In companies that operate around the clock, there are likely IT pros pulling an evening or overnight shift to keep systems running. And if these people are anything like the respondents of a survey on shiftwork from Circadian Technologies, they're feeling overworked and undersupported.
Circadian Technologies, a research and consulting firm specializing in the 24/7 workplace, surveyed managers from 623 facilities about their shiftwork practices. The results point to insufficient staffing, higher overtime levels, and inadequate provisions for those who work nontraditional hours.
"The survey underscores the challenges posed by record levels of overtime, increasing risks due to human-error accidents, and limited workplace provisions for the unique needs of those in 24/7 shiftwork positions, such as childcare, employee training, and rest facilities," says Dr. Martin Moore-Ede, president and CEO of Circadian Technologies. "Addressing these demands should be an early priority in the recovery cycle or it will hamper business recovery."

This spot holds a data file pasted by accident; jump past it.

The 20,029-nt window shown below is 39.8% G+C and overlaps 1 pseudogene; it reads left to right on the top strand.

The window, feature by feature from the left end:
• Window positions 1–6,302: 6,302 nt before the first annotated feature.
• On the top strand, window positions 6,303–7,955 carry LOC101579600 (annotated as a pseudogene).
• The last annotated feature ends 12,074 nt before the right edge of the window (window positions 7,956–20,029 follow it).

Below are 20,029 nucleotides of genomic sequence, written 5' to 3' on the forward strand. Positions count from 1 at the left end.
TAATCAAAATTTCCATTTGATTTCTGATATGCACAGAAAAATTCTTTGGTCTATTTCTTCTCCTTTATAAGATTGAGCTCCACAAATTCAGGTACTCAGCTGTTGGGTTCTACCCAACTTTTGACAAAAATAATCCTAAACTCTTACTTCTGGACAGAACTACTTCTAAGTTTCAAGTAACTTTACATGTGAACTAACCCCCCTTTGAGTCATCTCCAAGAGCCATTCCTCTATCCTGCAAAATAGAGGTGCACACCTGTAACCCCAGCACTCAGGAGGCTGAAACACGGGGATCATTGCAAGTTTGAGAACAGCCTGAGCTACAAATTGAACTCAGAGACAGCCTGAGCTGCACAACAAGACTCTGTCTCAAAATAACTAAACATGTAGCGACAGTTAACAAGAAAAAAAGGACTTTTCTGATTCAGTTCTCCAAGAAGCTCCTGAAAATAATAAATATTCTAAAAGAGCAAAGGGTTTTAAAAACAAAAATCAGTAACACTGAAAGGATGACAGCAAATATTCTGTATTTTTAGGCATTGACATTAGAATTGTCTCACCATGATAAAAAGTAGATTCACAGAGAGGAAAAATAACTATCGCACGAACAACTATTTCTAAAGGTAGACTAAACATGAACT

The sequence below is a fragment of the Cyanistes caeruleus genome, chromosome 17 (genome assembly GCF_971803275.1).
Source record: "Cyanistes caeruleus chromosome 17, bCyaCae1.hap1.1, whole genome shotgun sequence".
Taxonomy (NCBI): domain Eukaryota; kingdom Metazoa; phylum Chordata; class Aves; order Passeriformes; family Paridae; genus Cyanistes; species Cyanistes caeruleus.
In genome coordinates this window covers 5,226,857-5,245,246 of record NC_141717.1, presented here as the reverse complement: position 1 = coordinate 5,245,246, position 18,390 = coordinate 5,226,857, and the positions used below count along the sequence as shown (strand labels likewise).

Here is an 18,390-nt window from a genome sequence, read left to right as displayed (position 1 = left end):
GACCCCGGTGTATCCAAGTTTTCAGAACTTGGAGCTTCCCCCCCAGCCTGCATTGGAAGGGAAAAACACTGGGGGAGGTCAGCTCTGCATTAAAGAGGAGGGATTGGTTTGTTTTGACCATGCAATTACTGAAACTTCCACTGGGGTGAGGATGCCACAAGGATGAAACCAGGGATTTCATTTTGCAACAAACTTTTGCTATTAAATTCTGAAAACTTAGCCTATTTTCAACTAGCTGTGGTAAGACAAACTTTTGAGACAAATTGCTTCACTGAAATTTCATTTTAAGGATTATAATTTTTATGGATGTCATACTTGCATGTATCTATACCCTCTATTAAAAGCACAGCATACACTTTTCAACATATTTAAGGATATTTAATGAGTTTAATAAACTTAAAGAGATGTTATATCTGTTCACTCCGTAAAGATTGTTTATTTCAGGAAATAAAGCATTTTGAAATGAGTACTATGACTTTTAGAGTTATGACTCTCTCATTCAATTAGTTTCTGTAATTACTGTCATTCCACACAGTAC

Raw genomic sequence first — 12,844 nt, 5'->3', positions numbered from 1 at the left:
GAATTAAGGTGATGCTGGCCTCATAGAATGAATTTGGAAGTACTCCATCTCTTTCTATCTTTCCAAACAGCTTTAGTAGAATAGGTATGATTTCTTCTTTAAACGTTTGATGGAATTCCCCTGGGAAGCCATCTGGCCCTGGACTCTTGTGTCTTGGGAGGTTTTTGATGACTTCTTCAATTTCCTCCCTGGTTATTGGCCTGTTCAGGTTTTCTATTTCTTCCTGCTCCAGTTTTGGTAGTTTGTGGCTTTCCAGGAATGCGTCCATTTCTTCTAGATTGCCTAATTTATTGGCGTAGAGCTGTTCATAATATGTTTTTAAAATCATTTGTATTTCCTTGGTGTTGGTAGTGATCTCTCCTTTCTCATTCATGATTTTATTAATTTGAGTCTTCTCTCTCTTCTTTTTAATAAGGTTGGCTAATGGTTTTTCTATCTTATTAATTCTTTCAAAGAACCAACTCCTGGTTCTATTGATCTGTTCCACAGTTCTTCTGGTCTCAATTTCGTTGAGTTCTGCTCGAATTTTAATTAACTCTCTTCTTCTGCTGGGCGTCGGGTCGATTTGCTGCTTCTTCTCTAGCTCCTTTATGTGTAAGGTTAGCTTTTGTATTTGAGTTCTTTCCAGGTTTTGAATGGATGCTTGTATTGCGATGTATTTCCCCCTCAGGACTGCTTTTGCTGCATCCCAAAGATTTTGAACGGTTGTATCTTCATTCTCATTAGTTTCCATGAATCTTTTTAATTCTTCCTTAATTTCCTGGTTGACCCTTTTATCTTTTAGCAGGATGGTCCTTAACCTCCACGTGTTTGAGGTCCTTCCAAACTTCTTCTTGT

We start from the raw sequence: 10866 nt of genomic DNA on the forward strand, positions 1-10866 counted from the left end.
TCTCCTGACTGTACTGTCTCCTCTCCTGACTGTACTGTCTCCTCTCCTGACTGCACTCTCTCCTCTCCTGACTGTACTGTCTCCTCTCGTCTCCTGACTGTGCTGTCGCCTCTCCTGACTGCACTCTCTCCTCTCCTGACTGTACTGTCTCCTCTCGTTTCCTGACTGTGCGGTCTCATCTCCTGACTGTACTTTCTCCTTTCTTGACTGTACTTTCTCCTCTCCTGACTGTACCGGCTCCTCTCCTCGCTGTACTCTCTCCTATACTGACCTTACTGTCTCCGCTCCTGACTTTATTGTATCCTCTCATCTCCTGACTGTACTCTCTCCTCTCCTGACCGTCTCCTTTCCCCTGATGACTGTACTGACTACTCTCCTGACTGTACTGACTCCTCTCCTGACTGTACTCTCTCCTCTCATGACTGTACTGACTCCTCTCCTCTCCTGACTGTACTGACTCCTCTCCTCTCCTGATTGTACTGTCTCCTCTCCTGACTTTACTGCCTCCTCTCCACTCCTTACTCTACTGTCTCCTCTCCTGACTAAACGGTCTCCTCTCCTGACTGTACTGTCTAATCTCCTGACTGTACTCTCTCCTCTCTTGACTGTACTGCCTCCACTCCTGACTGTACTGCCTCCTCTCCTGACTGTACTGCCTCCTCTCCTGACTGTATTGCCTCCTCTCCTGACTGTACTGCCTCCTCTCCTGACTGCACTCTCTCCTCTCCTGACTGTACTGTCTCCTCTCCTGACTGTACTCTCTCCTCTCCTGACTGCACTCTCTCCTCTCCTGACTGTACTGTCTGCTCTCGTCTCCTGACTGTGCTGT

Here are some of the results:
- Overtime is up. The number of shiftworkers working more than 400 hours of overtime each year has increased by 45 per cent since 2000.
- Shifts are getting longer. Close to three-fourths of facilities use holdovers in which shift lengths are increased or doubled to cover necessary overtime.
- Employee fatigue, a direct outgrowth of overwork and stress, has increased 101 per cent since 2000. The number of workplaces reporting no employee fatigue has decreased by 52 per cent. Only 44 per cent of employers permit napping in the workplace, down 4 per cent since 2000.
- Childcare provisions are lacking. Only 1 per cent of companies provide on-site 24-hour childcare.
- In 93 per cent of companies, Human Resources aren't available outside the traditional hours of 9 to 5.
To download an executive summary of the report, click here.